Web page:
What Is Customer Intimacy And How Do You Use It?
If you think that maintaining a close relationship with customers is not as important as selling your products, you are wrong.
Knowing your customers well is a major part of being a successful marketing company. When companies do not connect with their customers, this is when they lose loyalty, revenue and positive customer sentiments. And in today’s world of hyper-connectivity and improved brand interactions, not being connected to your consumers can damage your brand in the long run.
If you think that maintaining a close relationship with customers is not as important as selling your products, you are wrong.Customer intimacy should be a top priority for any company who wants to maintain their success.
But, what exactly is customer intimacy?
Simply put, it is a business strategy that is based on paying close attention to the needs of your customers and ensuring that these needs are met and prioritised at all points of their journey with your company. It often involves close contact with customers using a variety of different channels and techniques. You need them to know that you care about their needs and understand what they are asking for.
You could think of it as segmenting your audience and creating specific offerings to precisely match their needs. If you want to excel at using customer intimacy, you will need to combine your in-depth knowledge of your customer with the ability to be flexible in your operations. This way, you can respond to any customer needs as quickly as possible, maintaining the high standards they have come to expect from your brand.
How do I use it?
Now that you understand what customer intimacy is, you are ready to delve deeper and figure out how to use it. There are some simple tips that you can use to implement customer intimacy in your current marketing strategy. Outlined below are just some of these effective methods.
Always prioritise your customers
This is the first step to any successful customer intimacy strategy. Prioritising your customers means that you need to set up operational processes which are “customer first” in their thinking. You will need to start by listening to customers and analysing their concerns. Only once you understand these concerns, will you be able to provide solutions.
It is important to look into processes that prioritise these concerns rather than react negatively to them. An example of this is avoiding looking at how many calls your client service team takes in a day but rather looking at the goals that they achieve when answering customer queries. Have they answered the customer’s question? Is there a resolution in sight for the problem? These are a more important metric to look at than how many calls are answered in a day.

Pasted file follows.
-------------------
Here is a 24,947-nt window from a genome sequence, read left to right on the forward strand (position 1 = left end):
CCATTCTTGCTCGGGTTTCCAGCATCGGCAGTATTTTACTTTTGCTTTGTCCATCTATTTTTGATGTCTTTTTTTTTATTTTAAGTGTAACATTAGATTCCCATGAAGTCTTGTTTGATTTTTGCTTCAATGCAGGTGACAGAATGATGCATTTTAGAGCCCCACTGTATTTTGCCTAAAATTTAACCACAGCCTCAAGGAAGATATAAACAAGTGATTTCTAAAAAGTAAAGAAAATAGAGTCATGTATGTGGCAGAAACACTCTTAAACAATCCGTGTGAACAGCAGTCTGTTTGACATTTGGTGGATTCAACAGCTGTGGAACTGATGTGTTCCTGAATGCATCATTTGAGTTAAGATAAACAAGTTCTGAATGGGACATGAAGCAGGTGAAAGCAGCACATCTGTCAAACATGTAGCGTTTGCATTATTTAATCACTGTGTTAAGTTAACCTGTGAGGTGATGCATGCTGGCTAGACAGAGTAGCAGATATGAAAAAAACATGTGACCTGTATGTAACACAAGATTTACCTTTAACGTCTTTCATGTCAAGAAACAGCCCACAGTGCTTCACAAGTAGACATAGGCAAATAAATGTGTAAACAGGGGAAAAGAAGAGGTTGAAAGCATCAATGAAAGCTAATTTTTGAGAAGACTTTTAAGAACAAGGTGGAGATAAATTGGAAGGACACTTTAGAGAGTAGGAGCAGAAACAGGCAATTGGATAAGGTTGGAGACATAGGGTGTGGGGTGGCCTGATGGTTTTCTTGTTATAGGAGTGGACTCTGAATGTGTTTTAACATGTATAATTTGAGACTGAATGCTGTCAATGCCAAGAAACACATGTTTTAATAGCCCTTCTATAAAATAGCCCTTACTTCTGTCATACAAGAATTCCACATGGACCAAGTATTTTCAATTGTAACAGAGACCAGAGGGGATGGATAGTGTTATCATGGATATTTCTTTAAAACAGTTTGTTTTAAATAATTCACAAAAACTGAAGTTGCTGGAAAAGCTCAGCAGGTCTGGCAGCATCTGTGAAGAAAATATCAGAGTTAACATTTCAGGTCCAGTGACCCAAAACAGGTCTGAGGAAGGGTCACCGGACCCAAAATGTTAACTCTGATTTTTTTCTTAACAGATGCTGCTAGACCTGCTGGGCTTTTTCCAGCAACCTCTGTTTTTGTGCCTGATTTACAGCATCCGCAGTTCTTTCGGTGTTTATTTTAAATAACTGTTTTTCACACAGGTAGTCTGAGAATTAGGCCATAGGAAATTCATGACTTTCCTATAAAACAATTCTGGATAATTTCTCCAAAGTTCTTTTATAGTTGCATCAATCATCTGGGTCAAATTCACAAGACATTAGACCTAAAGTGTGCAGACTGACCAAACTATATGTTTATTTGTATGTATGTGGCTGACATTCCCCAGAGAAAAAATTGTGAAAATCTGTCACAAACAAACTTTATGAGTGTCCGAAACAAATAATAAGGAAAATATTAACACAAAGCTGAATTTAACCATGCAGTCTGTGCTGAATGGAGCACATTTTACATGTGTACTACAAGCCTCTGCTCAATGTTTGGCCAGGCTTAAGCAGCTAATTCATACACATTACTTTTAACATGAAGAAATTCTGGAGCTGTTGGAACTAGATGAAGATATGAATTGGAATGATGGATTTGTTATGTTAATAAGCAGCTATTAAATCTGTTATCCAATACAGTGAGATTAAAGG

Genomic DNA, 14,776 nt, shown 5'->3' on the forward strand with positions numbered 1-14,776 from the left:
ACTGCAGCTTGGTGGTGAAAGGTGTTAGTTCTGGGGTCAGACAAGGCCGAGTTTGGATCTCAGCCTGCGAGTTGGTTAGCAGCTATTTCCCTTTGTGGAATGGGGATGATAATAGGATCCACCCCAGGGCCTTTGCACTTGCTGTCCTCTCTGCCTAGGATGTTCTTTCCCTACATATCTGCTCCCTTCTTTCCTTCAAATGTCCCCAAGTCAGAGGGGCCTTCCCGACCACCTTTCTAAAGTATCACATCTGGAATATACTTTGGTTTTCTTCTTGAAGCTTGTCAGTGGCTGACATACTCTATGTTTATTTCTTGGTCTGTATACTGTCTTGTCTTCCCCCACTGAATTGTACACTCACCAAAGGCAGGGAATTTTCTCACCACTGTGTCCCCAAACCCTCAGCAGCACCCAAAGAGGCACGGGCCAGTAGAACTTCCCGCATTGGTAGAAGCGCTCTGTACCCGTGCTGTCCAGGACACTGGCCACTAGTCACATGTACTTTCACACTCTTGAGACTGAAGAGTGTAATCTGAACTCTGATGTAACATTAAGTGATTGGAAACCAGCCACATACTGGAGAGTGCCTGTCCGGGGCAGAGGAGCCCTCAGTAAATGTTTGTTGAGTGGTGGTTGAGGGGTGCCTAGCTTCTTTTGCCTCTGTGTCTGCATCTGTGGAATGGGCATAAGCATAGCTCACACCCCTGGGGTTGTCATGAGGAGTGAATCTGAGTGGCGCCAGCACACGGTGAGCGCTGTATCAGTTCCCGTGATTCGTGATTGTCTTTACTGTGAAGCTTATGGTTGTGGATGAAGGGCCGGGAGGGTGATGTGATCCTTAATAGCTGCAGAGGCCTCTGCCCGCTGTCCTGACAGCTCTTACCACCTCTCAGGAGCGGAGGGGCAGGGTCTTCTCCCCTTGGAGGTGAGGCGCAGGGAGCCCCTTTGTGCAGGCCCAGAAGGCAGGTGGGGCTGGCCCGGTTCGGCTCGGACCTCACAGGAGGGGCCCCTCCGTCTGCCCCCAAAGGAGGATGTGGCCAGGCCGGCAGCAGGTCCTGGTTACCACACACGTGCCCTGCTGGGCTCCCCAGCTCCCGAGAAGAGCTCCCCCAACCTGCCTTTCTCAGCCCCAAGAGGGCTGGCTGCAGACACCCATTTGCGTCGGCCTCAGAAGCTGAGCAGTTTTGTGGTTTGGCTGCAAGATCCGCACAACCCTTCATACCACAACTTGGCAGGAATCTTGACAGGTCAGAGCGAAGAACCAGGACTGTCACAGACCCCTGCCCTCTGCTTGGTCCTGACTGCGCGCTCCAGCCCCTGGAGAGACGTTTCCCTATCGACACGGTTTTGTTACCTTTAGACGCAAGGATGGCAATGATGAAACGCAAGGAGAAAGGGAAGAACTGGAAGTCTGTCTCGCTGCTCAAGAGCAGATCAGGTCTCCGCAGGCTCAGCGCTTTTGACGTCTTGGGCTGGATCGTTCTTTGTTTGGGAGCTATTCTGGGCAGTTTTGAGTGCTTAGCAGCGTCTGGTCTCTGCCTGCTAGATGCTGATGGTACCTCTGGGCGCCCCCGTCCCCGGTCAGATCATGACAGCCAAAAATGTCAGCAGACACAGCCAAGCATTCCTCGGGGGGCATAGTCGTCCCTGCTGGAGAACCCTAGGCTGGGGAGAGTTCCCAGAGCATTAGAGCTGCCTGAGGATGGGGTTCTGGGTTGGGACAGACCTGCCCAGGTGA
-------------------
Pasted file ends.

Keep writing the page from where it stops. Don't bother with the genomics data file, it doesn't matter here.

Try to resolve problems
In order to become more customer-intimate, you should strive to solve the problems that arise rather than discourage people from coming to you with issues. And your brand should make customers feel as though they can share their grievances, either by contacting you directly or by writing a review on your social media page.
Statistics show that customers share a bad experience twice as often than they do a positive one, which could be highly detrimental to your company. So, when your customers do take the time to contact your business with either a positive or negative review, you have to have steps in place to resolve these problems. Use these complaints to improve your processes and your customer service section, so that the next time someone contacts you, it will be with compliments and not complaints.
Set goals that your entire company must follow
One of the most effective ways to become a customer-centric company is to set common goals that all of your employees must follow. For example, one goal could be to answer customer questions within 24 hours with a solution that is realistic and achievable. Or you could aim to improve your project turn-around time by gathering information from clients at every stage of their journey.
Whatever goals you set for your business, you will need to ensure that every employee adheres to them. Leaders need to set an example for their staff so that the customers, ultimately, reap the benefits. But be sure that your goals are attainable. You cannot expect your employees to reach the unreachable, as this will negatively impact the level of customer service you can provide consumers. Look at the data that is coming in from customer calls and interactions and use this to come up with goals that you can reach.
The customer is always right
We often use this saying in a joking or derivative way, but it is truer than you might think, especially for marketing companies. In today’s world, the consumer wants brands to focus on them. In fact, if a brand ignores even the smallest form of contact with a customer, there could be an issue. And this is why you need to become a customer-intimate brand.